At Christmas Charles Court Opera puts aside its more traditional programme and comes up with a panto, written, directed and performed by its star John Savournin – what a clever lad.
And if you’re in the market for a crackpot panto filled with awful, groan-inducing gags, a bit of pastry-bombing, the potty concept of one man playing seven very small parts and one large man playing one big part, then Mirror Mirror at London’s King’s Head Theatre is for you.
The production is rather rough around the edges, aided and abetted by a fairly ropey set crammed into a small performance space. It could do with polishing but that’s half its charm. You can’t help but giggle at Savournin’s rubber face, a velvet turd on top of his head, and a ready quip.
This festive show’s opening night crowd on Tuesday was almost entirely adult and they all had a cracking time. I’m not so sure a younger audience would get a lot of the jokes and I’d lay money on them not knowing who Barry White is.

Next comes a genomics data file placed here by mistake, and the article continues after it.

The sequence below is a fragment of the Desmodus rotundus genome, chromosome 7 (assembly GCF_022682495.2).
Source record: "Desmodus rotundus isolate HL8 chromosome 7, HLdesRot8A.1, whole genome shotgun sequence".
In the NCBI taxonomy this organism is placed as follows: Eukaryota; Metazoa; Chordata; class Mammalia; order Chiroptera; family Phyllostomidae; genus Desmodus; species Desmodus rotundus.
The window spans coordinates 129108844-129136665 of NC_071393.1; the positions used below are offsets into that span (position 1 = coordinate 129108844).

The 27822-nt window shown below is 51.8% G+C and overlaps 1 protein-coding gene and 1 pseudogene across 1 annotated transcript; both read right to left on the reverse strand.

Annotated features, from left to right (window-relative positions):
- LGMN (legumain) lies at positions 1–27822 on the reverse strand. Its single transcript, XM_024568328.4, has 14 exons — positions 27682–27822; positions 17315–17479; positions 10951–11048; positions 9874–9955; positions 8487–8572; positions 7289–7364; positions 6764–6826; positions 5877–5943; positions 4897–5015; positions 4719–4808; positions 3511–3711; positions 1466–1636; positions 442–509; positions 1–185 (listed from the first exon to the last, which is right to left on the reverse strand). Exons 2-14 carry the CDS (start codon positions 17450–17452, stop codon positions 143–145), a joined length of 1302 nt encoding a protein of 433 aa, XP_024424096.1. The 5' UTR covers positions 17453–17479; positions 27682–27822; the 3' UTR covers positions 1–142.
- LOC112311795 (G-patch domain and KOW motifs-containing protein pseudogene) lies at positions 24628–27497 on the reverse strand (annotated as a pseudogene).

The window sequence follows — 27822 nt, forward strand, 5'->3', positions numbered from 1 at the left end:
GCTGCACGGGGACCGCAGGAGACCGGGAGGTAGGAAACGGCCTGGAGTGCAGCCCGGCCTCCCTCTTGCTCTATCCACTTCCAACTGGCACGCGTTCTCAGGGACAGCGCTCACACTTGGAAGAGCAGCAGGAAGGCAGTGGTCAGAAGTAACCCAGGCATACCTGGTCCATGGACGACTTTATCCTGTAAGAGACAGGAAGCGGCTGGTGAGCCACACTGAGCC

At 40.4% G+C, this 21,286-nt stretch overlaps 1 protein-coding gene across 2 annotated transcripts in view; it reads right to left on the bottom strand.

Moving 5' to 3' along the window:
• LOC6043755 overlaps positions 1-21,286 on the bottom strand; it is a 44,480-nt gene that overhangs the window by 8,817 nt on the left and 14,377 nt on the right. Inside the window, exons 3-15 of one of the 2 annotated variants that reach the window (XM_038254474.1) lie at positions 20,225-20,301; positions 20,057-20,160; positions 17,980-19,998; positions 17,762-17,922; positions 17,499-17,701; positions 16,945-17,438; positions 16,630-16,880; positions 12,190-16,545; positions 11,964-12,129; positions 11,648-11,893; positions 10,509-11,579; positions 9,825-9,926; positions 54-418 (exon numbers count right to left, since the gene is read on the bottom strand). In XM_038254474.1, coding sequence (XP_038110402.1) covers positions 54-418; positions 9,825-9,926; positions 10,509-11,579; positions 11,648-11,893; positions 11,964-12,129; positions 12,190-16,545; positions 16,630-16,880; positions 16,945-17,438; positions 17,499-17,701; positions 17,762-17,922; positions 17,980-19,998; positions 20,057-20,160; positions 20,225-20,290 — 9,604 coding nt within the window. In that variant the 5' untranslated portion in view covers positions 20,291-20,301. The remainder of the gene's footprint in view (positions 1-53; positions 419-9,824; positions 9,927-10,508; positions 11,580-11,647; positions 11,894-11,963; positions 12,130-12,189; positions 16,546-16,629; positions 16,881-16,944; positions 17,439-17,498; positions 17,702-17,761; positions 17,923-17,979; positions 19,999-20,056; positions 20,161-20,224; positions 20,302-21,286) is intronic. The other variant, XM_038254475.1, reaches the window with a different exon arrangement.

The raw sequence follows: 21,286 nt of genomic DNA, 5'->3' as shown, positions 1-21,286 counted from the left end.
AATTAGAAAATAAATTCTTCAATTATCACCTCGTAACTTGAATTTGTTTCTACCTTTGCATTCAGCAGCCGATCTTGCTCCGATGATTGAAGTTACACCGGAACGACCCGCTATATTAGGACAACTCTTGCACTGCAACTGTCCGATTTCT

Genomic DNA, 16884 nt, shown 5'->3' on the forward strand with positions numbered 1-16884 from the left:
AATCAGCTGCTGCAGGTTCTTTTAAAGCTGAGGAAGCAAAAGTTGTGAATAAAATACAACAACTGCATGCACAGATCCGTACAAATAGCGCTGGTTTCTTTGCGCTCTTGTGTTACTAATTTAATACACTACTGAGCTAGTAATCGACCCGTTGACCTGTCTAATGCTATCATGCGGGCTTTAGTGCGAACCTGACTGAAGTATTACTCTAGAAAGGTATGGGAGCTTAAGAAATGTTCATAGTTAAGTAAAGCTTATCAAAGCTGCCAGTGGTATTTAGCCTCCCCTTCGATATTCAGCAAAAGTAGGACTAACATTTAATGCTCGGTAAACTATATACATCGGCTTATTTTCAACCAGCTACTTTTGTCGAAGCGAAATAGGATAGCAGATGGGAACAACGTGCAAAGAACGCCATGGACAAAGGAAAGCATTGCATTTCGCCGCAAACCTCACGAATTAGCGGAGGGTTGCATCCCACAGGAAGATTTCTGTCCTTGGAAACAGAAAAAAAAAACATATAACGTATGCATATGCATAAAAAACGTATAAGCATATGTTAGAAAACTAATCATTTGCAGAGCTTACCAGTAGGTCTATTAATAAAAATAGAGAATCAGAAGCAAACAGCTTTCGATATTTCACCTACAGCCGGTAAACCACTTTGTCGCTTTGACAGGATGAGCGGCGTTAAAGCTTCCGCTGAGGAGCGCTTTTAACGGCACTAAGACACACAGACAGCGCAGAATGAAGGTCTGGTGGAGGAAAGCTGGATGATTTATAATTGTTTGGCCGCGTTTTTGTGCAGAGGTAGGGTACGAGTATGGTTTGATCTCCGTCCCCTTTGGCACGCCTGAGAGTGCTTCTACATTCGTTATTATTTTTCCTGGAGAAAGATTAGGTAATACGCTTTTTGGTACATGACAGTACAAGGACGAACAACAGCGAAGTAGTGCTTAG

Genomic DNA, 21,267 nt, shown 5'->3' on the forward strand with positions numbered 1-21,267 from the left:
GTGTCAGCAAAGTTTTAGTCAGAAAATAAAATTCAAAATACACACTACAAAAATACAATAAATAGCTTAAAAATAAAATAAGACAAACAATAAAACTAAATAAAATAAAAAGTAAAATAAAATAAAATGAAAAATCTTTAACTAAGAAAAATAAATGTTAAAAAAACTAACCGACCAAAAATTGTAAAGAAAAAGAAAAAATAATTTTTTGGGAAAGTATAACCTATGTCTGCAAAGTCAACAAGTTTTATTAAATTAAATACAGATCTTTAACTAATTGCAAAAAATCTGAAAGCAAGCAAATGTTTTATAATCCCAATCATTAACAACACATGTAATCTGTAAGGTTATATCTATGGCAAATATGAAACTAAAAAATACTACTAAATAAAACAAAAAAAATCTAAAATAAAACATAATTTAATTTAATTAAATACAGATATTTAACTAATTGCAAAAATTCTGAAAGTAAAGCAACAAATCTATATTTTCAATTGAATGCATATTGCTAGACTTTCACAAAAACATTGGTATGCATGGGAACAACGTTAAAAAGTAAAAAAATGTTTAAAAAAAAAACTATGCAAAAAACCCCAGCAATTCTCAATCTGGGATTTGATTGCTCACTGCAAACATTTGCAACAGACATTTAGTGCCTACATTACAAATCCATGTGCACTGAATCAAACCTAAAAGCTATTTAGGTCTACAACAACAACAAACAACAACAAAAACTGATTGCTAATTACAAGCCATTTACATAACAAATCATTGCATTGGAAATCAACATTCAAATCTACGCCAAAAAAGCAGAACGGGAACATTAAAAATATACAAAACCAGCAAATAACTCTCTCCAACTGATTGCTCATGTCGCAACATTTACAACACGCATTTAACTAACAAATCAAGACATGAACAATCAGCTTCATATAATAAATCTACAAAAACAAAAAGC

Matthew Kellett is kept busy playing all seven dwarfs which, we soon learn, have all been given name changes due to copyright issues with Disney – or that may just be another joke. Anyway, it made us laugh.
One minute he’s Half-Baked, a bit high (whoa!) and, whoosh, he’s another and another, all far more fun than the original gang of little miners.
The show’s songs are all familiar but given a slight operatic twist. Don’t expect full-on Don Giovanni. There’s a bit of Queen, Michael Jackson, Gloria Gaynor, Barry, of course, and Abba.
Andrea Tweedale makes a substantial Wicked Queen wearing enough glitz and bling to light up the theatre while Nichola Jolley and Amy Payne deliver a nice cross-dressing double act as the prince, Larry Black, and his valet.
No reflection on the rest of the cast but Mirror Mirror really is Savournin’s vehicle and he dominates throughout.
Mirror Mirror runs at the King’s Head Theatre until January 9.
Charles Court Opera moves to Islington for Mirror Mirror, its hysterical skit on the Snow White panto, starring John Savournin and Andrea Tweedale. Rough around the edges but funny nonetheless.